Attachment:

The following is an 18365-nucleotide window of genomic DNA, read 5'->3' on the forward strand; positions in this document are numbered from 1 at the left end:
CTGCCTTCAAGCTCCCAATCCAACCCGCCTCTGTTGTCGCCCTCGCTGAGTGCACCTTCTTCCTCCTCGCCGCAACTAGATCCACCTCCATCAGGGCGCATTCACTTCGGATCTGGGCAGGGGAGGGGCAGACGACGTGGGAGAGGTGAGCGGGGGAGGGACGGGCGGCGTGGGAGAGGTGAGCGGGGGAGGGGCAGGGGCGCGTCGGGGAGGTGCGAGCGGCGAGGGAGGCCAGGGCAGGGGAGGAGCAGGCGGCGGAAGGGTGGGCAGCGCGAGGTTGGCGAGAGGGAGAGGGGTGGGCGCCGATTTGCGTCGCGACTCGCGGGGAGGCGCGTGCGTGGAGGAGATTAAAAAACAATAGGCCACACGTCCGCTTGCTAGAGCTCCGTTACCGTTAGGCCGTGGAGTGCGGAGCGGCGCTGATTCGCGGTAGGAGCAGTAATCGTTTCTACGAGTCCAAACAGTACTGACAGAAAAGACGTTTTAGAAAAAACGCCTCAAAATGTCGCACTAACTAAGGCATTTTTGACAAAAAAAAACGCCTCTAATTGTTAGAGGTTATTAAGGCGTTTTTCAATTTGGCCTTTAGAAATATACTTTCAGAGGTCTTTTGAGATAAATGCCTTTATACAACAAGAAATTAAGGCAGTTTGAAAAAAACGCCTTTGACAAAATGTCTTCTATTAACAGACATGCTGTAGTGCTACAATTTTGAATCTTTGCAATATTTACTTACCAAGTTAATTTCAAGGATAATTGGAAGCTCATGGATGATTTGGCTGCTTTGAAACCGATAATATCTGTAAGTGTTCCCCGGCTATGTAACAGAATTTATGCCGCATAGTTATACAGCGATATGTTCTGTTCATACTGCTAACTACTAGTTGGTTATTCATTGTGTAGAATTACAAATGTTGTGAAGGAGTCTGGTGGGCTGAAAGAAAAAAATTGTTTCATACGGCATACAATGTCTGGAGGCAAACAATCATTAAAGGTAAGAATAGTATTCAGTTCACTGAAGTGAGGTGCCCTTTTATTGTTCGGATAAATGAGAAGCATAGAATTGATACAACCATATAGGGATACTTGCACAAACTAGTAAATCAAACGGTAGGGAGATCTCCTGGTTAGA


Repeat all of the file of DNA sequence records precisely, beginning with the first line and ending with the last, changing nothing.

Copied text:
The following is an 18365-nucleotide window of genomic DNA, read 5'->3' on the forward strand; positions in this document are numbered from 1 at the left end:
CTGCCTTCAAGCTCCCAATCCAACCCGCCTCTGTTGTCGCCCTCGCTGAGTGCACCTTCTTCCTCCTCGCCGCAACTAGATCCACCTCCATCAGGGCGCATTCACTTCGGATCTGGGCAGGGGAGGGGCAGACGACGTGGGAGAGGTGAGCGGGGGAGGGACGGGCGGCGTGGGAGAGGTGAGCGGGGGAGGGGCAGGGGCGCGTCGGGGAGGTGCGAGCGGCGAGGGAGGCCAGGGCAGGGGAGGAGCAGGCGGCGGAAGGGTGGGCAGCGCGAGGTTGGCGAGAGGGAGAGGGGTGGGCGCCGATTTGCGTCGCGACTCGCGGGGAGGCGCGTGCGTGGAGGAGATTAAAAAACAATAGGCCACACGTCCGCTTGCTAGAGCTCCGTTACCGTTAGGCCGTGGAGTGCGGAGCGGCGCTGATTCGCGGTAGGAGCAGTAATCGTTTCTACGAGTCCAAACAGTACTGACAGAAAAGACGTTTTAGAAAAAACGCCTCAAAATGTCGCACTAACTAAGGCATTTTTGACAAAAAAAAACGCCTCTAATTGTTAGAGGTTATTAAGGCGTTTTTCAATTTGGCCTTTAGAAATATACTTTCAGAGGTCTTTTGAGATAAATGCCTTTATACAACAAGAAATTAAGGCAGTTTGAAAAAAACGCCTTTGACAAAATGTCTTCTATTAACAGACATGCTGTAGTGCTACAATTTTGAATCTTTGCAATATTTACTTACCAAGTTAATTTCAAGGATAATTGGAAGCTCATGGATGATTTGGCTGCTTTGAAACCGATAATATCTGTAAGTGTTCCCCGGCTATGTAACAGAATTTATGCCGCATAGTTATACAGCGATATGTTCTGTTCATACTGCTAACTACTAGTTGGTTATTCATTGTGTAGAATTACAAATGTTGTGAAGGAGTCTGGTGGGCTGAAAGAAAAAAATTGTTTCATACGGCATACAATGTCTGGAGGCAAACAATCATTAAAGGTAAGAATAGTATTCAGTTCACTGAAGTGAGGTGCCCTTTTATTGTTCGGATAAATGAGAAGCATAGAATTGATACAACCATATAGGGATACTTGCACAAACTAGTAAATCAAACGGTAGGGAGATCTCCTGGTTAGA